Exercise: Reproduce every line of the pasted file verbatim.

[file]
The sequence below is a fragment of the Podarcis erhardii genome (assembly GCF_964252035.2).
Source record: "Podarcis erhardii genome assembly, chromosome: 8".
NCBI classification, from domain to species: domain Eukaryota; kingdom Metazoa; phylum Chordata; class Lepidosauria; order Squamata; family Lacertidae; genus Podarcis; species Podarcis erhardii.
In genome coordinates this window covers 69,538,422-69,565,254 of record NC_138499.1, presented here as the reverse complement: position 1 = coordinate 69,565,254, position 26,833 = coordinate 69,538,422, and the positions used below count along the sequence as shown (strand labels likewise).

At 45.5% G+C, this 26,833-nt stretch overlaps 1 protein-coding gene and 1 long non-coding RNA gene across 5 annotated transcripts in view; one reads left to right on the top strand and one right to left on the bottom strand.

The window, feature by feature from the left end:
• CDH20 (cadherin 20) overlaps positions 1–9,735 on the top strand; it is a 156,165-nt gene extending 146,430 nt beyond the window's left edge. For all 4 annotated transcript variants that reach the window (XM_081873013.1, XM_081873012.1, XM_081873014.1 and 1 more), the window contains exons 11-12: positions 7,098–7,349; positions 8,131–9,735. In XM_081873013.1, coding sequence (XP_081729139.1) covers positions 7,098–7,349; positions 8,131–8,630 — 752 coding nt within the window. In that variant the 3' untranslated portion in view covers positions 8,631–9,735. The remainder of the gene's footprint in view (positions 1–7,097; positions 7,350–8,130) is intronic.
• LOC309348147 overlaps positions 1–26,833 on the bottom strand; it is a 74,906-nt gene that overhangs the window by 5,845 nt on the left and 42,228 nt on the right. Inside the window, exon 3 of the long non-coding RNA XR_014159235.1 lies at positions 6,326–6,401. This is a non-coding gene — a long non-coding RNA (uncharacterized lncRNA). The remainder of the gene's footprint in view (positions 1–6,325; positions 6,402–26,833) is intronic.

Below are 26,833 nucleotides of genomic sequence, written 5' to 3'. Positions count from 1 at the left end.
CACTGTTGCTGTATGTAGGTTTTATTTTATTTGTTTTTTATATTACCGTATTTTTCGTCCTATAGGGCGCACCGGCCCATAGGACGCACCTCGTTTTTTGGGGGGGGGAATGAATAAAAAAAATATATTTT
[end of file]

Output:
The sequence below is a fragment of the Podarcis erhardii genome (assembly GCF_964252035.2).
Source record: "Podarcis erhardii genome assembly, chromosome: 8".
NCBI classification, from domain to species: domain Eukaryota; kingdom Metazoa; phylum Chordata; class Lepidosauria; order Squamata; family Lacertidae; genus Podarcis; species Podarcis erhardii.
In genome coordinates this window covers 69,538,422-69,565,254 of record NC_138499.1, presented here as the reverse complement: position 1 = coordinate 69,565,254, position 26,833 = coordinate 69,538,422, and the positions used below count along the sequence as shown (strand labels likewise).

At 45.5% G+C, this 26,833-nt stretch overlaps 1 protein-coding gene and 1 long non-coding RNA gene across 5 annotated transcripts in view; one reads left to right on the top strand and one right to left on the bottom strand.

The window, feature by feature from the left end:
• CDH20 (cadherin 20) overlaps positions 1–9,735 on the top strand; it is a 156,165-nt gene extending 146,430 nt beyond the window's left edge. For all 4 annotated transcript variants that reach the window (XM_081873013.1, XM_081873012.1, XM_081873014.1 and 1 more), the window contains exons 11-12: positions 7,098–7,349; positions 8,131–9,735. In XM_081873013.1, coding sequence (XP_081729139.1) covers positions 7,098–7,349; positions 8,131–8,630 — 752 coding nt within the window. In that variant the 3' untranslated portion in view covers positions 8,631–9,735. The remainder of the gene's footprint in view (positions 1–7,097; positions 7,350–8,130) is intronic.
• LOC309348147 overlaps positions 1–26,833 on the bottom strand; it is a 74,906-nt gene that overhangs the window by 5,845 nt on the left and 42,228 nt on the right. Inside the window, exon 3 of the long non-coding RNA XR_014159235.1 lies at positions 6,326–6,401. This is a non-coding gene — a long non-coding RNA (uncharacterized lncRNA). The remainder of the gene's footprint in view (positions 1–6,325; positions 6,402–26,833) is intronic.

Below are 26,833 nucleotides of genomic sequence, written 5' to 3'. Positions count from 1 at the left end.
CACTGTTGCTGTATGTAGGTTTTATTTTATTTGTTTTTTATATTACCGTATTTTTCGTCCTATAGGGCGCACCGGCCCATAGGACGCACCTCGTTTTTTGGGGGGGGGAATGAATAAAAAAAATATATTTT